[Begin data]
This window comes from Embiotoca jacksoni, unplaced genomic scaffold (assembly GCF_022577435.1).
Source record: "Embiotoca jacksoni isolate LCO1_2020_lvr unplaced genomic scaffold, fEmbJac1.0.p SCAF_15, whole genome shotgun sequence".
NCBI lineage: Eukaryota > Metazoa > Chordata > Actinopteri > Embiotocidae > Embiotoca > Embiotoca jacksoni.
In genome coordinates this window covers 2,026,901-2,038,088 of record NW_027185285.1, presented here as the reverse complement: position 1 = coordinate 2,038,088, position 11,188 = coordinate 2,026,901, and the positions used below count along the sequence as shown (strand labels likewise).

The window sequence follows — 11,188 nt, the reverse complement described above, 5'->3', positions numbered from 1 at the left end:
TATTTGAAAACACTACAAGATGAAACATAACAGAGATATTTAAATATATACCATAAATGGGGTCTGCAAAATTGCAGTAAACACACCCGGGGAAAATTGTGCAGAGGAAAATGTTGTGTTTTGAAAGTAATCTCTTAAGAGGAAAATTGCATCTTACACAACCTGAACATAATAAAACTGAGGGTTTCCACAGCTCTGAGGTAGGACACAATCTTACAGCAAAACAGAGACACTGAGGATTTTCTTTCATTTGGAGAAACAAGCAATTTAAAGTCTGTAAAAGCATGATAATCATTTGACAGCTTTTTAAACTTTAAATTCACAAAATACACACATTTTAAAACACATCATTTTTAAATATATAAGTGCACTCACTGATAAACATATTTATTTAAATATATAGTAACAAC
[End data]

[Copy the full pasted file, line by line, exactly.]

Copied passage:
This window comes from Embiotoca jacksoni, unplaced genomic scaffold (assembly GCF_022577435.1).
Source record: "Embiotoca jacksoni isolate LCO1_2020_lvr unplaced genomic scaffold, fEmbJac1.0.p SCAF_15, whole genome shotgun sequence".
NCBI lineage: Eukaryota > Metazoa > Chordata > Actinopteri > Embiotocidae > Embiotoca > Embiotoca jacksoni.
In genome coordinates this window covers 2,026,901-2,038,088 of record NW_027185285.1, presented here as the reverse complement: position 1 = coordinate 2,038,088, position 11,188 = coordinate 2,026,901, and the positions used below count along the sequence as shown (strand labels likewise).

The window sequence follows — 11,188 nt, the reverse complement described above, 5'->3', positions numbered from 1 at the left end:
TATTTGAAAACACTACAAGATGAAACATAACAGAGATATTTAAATATATACCATAAATGGGGTCTGCAAAATTGCAGTAAACACACCCGGGGAAAATTGTGCAGAGGAAAATGTTGTGTTTTGAAAGTAATCTCTTAAGAGGAAAATTGCATCTTACACAACCTGAACATAATAAAACTGAGGGTTTCCACAGCTCTGAGGTAGGACACAATCTTACAGCAAAACAGAGACACTGAGGATTTTCTTTCATTTGGAGAAACAAGCAATTTAAAGTCTGTAAAAGCATGATAATCATTTGACAGCTTTTTAAACTTTAAATTCACAAAATACACACATTTTAAAACACATCATTTTTAAATATATAAGTGCACTCACTGATAAACATATTTATTTAAATATATAGTAACAAC